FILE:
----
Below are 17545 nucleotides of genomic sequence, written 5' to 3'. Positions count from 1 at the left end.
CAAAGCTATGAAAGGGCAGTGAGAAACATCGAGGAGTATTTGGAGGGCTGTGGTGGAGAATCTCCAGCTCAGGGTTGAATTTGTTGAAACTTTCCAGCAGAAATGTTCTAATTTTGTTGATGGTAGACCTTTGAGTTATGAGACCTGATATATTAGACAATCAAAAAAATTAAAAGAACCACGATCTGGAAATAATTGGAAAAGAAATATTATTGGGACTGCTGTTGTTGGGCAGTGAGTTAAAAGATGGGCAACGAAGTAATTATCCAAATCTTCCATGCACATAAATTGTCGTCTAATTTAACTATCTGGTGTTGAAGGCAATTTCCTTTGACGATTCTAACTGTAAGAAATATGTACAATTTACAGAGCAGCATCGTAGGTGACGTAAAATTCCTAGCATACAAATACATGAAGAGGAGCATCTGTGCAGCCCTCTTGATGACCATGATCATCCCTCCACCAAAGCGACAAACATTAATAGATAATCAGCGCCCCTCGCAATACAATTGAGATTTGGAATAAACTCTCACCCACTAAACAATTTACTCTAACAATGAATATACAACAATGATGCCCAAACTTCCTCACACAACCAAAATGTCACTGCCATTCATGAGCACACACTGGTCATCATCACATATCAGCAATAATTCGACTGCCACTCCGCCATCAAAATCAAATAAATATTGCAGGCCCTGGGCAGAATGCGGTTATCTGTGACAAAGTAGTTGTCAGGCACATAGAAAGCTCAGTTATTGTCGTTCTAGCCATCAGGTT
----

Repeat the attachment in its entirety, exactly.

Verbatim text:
Below are 17545 nucleotides of genomic sequence, written 5' to 3'. Positions count from 1 at the left end.
CAAAGCTATGAAAGGGCAGTGAGAAACATCGAGGAGTATTTGGAGGGCTGTGGTGGAGAATCTCCAGCTCAGGGTTGAATTTGTTGAAACTTTCCAGCAGAAATGTTCTAATTTTGTTGATGGTAGACCTTTGAGTTATGAGACCTGATATATTAGACAATCAAAAAAATTAAAAGAACCACGATCTGGAAATAATTGGAAAAGAAATATTATTGGGACTGCTGTTGTTGGGCAGTGAGTTAAAAGATGGGCAACGAAGTAATTATCCAAATCTTCCATGCACATAAATTGTCGTCTAATTTAACTATCTGGTGTTGAAGGCAATTTCCTTTGACGATTCTAACTGTAAGAAATATGTACAATTTACAGAGCAGCATCGTAGGTGACGTAAAATTCCTAGCATACAAATACATGAAGAGGAGCATCTGTGCAGCCCTCTTGATGACCATGATCATCCCTCCACCAAAGCGACAAACATTAATAGATAATCAGCGCCCCTCGCAATACAATTGAGATTTGGAATAAACTCTCACCCACTAAACAATTTACTCTAACAATGAATATACAACAATGATGCCCAAACTTCCTCACACAACCAAAATGTCACTGCCATTCATGAGCACACACTGGTCATCATCACATATCAGCAATAATTCGACTGCCACTCCGCCATCAAAATCAAATAAATATTGCAGGCCCTGGGCAGAATGCGGTTATCTGTGACAAAGTAGTTGTCAGGCACATAGAAAGCTCAGTTATTGTCGTTCTAGCCATCAGGTT